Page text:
6. By: Richard S.J. Tol (Department of Economics, University of Sussex; Institute for Environmental Studies, Vrije Universiteit, Amsterdam, The Netherlands; Department of Spatial Economics, Vrije Universiteit, Amsterdam, The Netherlands; Tinbergen Institute, Amsterdam, The Netherlands)
    Abstract: Bootstrap and smoothed bootstrap methods are used to estimate the uncertainty about the total impact of climate change, and to assess the performance of commonly used impact functions. Kernel regression is extended to include restrictions on the functional form. Impact functions do not describe the primary estimates of the economic impacts very well, and monotonic functions do particularly badly. The impacts of climate change do not significantly deviate from zero until 2.5-3.5°C warming. The uncertainty is large, and so is the risk premium. The ambiguity premium is small, however. The certainty equivalent impact is a negative 1.5% of income for 2.5°C, rising to 15% (50%) for 5.0°C for a rate of risk aversion of 1 (2).
    Keywords: impacts of climate change, kernel regression, bootstrap, risk aversion, ambiguity aversion
    JEL: C14 Q54
    Date: 2013–09
  7. By: Fosgerau, Mogens (DTU TRANSPORT); Frejinger, Emma (KTH); Karlström, Anders (KTH)
    Abstract: This paper considers the path choice problem, formulating and discussing an econometric random utility model for the choice of path in a network with no restriction on the choice set. Starting from a dynamic specification of link choices we show that it is equivalent to a static model of the multinomial logit form but with infinitely many alternatives. The model can be consistently estimated and used for prediction in a computationally efficient way. Similarly to the path size logit model, we propose an attribute called link size that corrects utilities of overlapping paths but that is link additive. The model is applied to data recording path choices in a network with more than 3,000 nodes and 7,000 links.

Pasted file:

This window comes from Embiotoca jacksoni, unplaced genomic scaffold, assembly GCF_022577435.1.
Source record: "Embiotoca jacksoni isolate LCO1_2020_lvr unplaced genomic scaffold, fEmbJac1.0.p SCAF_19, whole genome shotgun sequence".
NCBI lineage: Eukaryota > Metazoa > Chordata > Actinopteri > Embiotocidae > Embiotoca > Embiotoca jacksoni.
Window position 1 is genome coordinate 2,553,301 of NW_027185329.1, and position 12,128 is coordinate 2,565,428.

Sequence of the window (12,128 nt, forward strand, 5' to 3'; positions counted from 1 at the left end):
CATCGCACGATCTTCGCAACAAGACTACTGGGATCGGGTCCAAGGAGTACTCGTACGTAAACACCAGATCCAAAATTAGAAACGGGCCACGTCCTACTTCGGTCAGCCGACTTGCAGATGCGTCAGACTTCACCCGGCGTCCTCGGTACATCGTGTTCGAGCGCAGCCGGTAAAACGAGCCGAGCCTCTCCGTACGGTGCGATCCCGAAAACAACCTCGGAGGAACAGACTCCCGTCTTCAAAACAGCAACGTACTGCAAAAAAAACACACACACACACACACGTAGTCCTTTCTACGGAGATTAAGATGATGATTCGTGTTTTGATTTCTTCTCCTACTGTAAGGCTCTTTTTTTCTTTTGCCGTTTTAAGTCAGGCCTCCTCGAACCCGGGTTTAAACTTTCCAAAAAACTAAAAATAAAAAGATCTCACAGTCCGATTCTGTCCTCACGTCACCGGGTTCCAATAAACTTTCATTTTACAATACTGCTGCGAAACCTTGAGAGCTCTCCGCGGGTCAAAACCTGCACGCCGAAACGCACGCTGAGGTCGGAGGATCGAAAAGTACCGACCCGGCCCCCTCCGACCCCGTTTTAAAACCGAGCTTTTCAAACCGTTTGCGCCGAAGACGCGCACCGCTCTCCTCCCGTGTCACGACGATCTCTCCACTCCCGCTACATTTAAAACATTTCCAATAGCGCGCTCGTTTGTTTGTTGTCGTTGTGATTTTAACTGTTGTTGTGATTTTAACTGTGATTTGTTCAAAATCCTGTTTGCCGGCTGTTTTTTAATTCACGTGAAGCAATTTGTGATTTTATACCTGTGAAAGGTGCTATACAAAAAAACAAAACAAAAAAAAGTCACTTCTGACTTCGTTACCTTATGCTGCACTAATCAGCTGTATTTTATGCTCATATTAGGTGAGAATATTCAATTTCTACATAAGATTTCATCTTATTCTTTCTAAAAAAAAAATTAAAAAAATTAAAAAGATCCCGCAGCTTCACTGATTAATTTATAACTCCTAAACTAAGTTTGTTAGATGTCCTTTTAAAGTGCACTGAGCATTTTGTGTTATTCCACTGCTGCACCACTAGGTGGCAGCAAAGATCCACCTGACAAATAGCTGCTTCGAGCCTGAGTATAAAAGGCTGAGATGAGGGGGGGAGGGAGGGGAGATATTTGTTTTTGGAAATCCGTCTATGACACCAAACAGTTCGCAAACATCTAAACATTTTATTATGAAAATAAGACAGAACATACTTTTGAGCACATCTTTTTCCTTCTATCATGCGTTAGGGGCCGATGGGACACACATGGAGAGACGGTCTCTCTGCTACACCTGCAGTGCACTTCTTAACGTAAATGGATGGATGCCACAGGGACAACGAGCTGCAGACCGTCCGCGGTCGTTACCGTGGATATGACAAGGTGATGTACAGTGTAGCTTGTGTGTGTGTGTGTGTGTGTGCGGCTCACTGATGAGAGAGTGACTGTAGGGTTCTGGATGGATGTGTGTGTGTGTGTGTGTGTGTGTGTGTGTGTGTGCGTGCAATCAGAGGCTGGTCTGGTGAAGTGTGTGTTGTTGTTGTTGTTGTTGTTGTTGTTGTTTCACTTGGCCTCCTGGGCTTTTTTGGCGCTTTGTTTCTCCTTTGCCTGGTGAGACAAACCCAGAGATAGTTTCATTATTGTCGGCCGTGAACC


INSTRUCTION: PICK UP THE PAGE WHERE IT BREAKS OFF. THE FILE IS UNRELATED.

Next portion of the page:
Keywords: Discrete choice; Recursive logit; Networks; Route choice; Infinite choice set
    JEL: R40
    Date: 2013–09–16
  8. By: Doshchyn, Artur; Giommetti, Nicola